European import restrictions loom over Peruvian coffee

immature coffee cherry infected with the "broca" insect or Hypothenemus hampei

Peru’s National Coffee Board (JNC) has warned that, as of May, the country risks losing its status as a preferred supplier to the European market due to its failure to comply with European regulations.

The JNC stated that the crux of the problem is that over 60% of Peruvian coffee farms do not have property titles, which are needed in order to certify that their beans are not cultivated on recently deforested lands. It said that efforts to implement georeferencing, which would allow for forestry monitoring, have made very limited progress.

Lorenzo Castillo, the manager of the JNC, blamed the Peruvian government for the industry’s predicament, criticizing the Ministry of Agriculture (MIDAGRI) for failing to address the legal status and georeferencing of coffee farms. According to Castillo, the government’s lack of action risks creating social upheaval among small-scale farmers who depend on coffee exports for their livelihoods.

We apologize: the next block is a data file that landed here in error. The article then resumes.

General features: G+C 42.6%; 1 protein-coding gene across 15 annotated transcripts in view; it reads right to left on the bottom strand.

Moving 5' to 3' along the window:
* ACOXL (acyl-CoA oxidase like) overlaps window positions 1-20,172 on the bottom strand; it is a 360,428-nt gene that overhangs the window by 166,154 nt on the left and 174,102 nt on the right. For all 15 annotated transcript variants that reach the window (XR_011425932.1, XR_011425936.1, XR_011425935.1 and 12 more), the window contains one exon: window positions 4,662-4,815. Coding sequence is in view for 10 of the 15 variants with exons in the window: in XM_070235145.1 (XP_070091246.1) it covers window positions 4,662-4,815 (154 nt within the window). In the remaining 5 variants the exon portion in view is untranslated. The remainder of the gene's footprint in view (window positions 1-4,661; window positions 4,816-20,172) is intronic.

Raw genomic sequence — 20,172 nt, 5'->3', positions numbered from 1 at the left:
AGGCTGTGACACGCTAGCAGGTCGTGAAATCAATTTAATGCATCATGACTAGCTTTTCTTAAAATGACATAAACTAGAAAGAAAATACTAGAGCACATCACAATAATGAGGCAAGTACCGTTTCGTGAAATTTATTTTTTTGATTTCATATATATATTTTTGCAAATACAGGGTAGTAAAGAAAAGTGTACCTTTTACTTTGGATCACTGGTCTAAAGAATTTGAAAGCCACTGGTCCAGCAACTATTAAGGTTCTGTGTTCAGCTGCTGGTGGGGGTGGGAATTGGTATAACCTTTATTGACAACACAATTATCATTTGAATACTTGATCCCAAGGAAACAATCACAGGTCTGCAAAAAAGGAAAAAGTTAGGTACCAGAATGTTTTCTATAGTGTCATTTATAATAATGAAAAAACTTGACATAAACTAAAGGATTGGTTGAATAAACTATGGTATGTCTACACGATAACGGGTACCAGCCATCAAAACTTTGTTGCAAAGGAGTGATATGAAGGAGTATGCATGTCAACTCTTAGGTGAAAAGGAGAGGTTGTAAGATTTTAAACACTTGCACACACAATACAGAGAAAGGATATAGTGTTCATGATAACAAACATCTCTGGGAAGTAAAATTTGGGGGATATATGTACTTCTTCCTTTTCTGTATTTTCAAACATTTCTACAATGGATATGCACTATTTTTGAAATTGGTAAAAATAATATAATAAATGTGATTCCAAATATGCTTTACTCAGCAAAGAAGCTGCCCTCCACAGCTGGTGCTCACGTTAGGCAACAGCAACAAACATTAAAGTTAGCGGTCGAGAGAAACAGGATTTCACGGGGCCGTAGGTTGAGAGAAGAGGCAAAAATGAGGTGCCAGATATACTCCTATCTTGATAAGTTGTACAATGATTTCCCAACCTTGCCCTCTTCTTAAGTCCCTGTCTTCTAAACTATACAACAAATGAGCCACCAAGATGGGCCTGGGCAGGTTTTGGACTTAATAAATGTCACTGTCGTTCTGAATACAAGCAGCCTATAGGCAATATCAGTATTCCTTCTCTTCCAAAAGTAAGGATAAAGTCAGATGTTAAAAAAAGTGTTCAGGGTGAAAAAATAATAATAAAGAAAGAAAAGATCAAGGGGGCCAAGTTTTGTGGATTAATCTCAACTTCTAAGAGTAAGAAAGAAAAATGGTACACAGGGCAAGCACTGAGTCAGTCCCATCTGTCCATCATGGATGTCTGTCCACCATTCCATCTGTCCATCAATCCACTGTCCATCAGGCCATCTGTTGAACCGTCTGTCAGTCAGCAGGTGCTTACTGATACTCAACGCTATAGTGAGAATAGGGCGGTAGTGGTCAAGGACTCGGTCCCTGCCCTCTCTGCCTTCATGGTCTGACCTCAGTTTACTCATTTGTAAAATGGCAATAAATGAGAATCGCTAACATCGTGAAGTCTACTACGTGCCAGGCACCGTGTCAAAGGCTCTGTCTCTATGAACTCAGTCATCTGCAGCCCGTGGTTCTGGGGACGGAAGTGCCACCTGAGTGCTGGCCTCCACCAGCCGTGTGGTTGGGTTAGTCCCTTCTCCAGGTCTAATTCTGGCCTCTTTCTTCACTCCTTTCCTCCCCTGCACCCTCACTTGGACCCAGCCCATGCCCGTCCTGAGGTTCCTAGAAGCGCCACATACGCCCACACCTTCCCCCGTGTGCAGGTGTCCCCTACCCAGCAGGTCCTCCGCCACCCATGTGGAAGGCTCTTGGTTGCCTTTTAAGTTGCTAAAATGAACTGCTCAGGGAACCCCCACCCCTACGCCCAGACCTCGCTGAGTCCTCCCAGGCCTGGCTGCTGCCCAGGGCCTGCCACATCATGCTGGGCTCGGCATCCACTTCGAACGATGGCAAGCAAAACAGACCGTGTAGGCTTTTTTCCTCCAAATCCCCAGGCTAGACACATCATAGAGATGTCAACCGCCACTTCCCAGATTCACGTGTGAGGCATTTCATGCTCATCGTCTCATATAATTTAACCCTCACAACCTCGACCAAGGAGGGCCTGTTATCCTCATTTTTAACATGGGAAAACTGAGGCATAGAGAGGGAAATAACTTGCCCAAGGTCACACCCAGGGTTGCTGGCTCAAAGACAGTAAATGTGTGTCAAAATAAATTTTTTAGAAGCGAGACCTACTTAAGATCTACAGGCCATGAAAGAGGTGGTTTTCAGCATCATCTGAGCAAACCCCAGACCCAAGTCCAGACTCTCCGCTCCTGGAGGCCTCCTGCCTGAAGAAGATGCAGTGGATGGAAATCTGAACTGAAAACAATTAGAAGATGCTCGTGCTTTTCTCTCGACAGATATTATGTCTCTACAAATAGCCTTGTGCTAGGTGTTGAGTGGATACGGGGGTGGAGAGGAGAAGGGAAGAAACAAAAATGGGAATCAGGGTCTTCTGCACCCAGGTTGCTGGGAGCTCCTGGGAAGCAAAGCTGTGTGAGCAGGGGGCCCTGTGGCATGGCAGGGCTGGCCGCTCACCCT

The JNC said that, in an attempt to resolve the problem, representatives of JDE Peets, one of Europe’s largest coffee importers, have contacted both the Peruvian foreign ministry and MIDAGRI to offer assistance in expediting the virtual accreditation of deforestation-free production zones.

According to Castillo, however, although MIDAGRI has set aside the necessary resources to accredit farms, operational and logistical challenges persist due to the fact that local municipalities and coffee agricultural agencies lack the right technical support.

The JNC anticipates a modest increase in coffee production for 2024, estimating a harvest of 260,000 tonnes, a 4% rise from 2023’s output of 251,000 tonnes. This improvement is attributed to enhanced fertilization practices and favorable biennial crop cycles, although concerns about rust disease in several regions remain.

Export projections for 2024 remain optimistic, with anticipated volumes and revenues potentially mirroring the previous year’s figures of $834mn from 4 million 527,000 quintals of coffee. Castillo expresses hope for reaching sales of $900mn, contingent on stable market prices and the resolution of current legal and operational hurdles facing Peruvian coffee exports to Europe.

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